Synthetic diamonds are made by humans in a lab. However, genuine diamonds are mined from the ground and created by nature. If the lab creation is good enough, it can be difficult to tell the difference without expert knowledge and testing methods. Once the stones have been cut, the value of genuine diamond jewelry is typically greater than the majority of synthetic creations.
No diamonds have survived from the ancient world, but evidence of their use in ancient times can be found. According to the American Museum of Natural History, "Beads from sites in Sri Lanka, India, Thailand, Yemen and Egypt show the marks of diamond drills prior to 700 CE and as early as the 4th century BCE in Yemen." Much later on, In the 1870s, major diamond deposits were discovered in South Africa. After these deposits were discovered, diamond prices dropped considerably.
Diamond is the hardest natural substance. It is four times harder than corundum, the second-hardest substance. Diamonds have four points of weakness, known as "directions of cleavage." A sharp impact at these points causes a split to occur. Diamonds are highly transparent with better thermal conductivity than any other substance. They also have the highest melting point of any natural material.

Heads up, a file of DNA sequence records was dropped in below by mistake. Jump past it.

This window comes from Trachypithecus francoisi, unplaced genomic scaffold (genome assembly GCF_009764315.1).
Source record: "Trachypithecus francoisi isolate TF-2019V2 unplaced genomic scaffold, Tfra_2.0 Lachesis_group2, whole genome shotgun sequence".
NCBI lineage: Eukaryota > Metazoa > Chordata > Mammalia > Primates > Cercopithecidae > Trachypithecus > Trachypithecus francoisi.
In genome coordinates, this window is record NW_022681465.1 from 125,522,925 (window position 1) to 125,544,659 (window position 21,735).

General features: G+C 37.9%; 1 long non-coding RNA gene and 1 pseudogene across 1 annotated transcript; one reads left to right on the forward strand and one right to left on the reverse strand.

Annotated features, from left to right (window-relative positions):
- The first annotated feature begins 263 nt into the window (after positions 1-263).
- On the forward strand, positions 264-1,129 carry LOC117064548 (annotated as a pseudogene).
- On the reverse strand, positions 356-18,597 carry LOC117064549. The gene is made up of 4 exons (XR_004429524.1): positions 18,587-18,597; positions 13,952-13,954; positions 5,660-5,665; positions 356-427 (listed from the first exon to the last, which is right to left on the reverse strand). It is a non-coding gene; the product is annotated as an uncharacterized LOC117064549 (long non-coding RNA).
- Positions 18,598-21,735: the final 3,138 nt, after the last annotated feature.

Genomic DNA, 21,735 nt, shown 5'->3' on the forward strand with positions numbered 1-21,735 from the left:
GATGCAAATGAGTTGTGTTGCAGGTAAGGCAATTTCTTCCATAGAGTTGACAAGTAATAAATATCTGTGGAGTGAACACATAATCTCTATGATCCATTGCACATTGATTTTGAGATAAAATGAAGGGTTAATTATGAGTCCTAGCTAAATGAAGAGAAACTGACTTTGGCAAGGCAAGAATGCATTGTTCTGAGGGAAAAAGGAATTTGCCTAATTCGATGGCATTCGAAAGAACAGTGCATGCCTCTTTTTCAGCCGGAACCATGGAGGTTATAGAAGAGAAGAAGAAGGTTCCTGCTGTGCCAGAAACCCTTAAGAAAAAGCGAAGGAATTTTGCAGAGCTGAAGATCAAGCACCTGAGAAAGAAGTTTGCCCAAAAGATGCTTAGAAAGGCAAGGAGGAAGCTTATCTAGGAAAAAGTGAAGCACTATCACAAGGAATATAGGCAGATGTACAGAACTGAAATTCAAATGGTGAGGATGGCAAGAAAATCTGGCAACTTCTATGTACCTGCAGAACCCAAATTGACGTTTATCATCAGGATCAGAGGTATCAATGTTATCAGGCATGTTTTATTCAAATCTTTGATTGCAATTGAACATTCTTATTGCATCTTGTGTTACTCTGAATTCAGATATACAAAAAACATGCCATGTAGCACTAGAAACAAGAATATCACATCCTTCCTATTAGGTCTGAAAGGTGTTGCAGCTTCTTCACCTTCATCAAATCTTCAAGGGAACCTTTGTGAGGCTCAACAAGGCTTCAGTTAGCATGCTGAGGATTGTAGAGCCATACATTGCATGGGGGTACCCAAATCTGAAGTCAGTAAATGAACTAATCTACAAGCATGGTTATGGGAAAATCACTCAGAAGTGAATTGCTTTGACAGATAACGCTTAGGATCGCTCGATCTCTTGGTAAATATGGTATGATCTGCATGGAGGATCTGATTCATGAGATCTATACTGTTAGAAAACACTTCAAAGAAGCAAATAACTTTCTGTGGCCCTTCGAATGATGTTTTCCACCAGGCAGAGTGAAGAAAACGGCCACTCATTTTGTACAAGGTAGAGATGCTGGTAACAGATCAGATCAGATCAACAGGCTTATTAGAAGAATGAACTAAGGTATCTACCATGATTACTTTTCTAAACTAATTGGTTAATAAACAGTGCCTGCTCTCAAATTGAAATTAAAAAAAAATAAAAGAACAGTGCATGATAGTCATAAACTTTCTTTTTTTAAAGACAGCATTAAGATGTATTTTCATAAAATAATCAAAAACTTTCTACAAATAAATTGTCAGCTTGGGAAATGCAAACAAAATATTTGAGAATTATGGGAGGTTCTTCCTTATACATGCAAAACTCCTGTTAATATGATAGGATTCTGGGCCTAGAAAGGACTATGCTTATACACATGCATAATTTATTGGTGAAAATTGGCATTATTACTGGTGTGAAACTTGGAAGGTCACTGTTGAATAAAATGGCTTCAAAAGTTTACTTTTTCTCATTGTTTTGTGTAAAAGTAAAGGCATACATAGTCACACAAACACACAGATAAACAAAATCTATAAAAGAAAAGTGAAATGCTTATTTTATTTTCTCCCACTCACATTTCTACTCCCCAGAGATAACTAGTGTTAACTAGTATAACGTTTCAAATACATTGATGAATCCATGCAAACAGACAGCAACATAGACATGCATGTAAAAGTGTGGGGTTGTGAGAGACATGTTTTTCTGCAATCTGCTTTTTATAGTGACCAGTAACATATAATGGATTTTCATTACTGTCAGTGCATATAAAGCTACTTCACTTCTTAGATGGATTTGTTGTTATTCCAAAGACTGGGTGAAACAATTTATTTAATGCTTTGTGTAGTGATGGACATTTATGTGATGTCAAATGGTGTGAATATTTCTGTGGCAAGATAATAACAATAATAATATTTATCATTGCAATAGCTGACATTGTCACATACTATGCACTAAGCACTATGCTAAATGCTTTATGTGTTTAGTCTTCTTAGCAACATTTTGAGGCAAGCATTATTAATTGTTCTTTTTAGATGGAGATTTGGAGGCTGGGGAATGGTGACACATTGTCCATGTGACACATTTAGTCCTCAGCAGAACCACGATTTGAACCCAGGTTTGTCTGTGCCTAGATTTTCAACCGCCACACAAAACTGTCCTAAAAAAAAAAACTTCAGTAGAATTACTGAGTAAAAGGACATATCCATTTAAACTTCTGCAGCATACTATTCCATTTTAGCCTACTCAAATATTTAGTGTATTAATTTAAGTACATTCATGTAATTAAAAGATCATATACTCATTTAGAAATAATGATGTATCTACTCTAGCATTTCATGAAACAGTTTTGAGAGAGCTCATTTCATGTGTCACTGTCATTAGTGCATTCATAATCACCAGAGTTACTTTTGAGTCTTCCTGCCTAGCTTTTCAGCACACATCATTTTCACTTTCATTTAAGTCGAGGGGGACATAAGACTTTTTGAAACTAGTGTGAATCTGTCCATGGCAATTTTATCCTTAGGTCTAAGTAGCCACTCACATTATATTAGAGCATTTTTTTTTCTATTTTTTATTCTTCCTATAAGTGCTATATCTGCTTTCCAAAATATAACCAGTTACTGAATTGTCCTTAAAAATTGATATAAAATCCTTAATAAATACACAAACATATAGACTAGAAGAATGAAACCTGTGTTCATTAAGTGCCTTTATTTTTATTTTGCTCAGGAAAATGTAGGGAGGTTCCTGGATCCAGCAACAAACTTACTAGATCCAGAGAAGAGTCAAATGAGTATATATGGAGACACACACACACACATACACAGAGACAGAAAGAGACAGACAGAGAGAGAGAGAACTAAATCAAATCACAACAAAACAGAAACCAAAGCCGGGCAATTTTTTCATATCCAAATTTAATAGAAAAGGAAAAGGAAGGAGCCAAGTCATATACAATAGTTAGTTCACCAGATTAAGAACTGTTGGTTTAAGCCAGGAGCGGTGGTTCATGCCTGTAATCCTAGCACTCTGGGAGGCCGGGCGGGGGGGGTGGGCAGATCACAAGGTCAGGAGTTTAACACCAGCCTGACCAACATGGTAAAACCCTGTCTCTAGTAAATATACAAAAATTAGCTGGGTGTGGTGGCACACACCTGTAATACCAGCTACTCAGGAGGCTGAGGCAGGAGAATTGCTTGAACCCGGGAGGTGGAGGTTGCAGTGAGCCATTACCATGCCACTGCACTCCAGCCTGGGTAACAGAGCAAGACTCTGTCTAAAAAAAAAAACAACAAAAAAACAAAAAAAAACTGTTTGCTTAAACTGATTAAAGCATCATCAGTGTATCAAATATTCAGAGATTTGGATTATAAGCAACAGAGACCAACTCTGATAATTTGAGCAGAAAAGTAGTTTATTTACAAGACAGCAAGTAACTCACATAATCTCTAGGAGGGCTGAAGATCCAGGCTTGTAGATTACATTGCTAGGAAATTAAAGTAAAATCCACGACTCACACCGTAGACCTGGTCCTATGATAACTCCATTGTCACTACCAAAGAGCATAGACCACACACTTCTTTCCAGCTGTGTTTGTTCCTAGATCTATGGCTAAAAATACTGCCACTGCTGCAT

About 35 countries have had diamond mines. For gem quality stones, the most prominent mines are in Botswana, Russia and South Africa. Australia is a major source of diamonds for industrial purposes. Wyoming, Arkansas and Colorado are the only U.S. sources of diamonds. The most common mineral host of diamonds is a blue rock called kimberlite. Diamonds are located mostly in areas that have had volcanic activity or erosion. Past glacial activity has also moved diamond deposits.
Diamonds with exceptional clarity and color are suitable for cutting and use as jewelry. Diamonds are embedded in some saw blades to increase tool effectiveness. Other industrial uses include drilling, grinding and polishing. Diamonds can be crushed to produce abrasive powders. This hard gemstone is also used in thin windows for vacuum chambers and laser devices. Diamonds are valuable when incorporated in various mechanical parts where low friction or wear resistance is important.
About the Author
Dan Fielder has been writing professionally since 2005. He has written for the "Catskill Mountain Region Guide" magazine in upstate New York and was a copy editor for "The Ojai Bubble." He holds an Associate of Arts from Columbia-Greene College.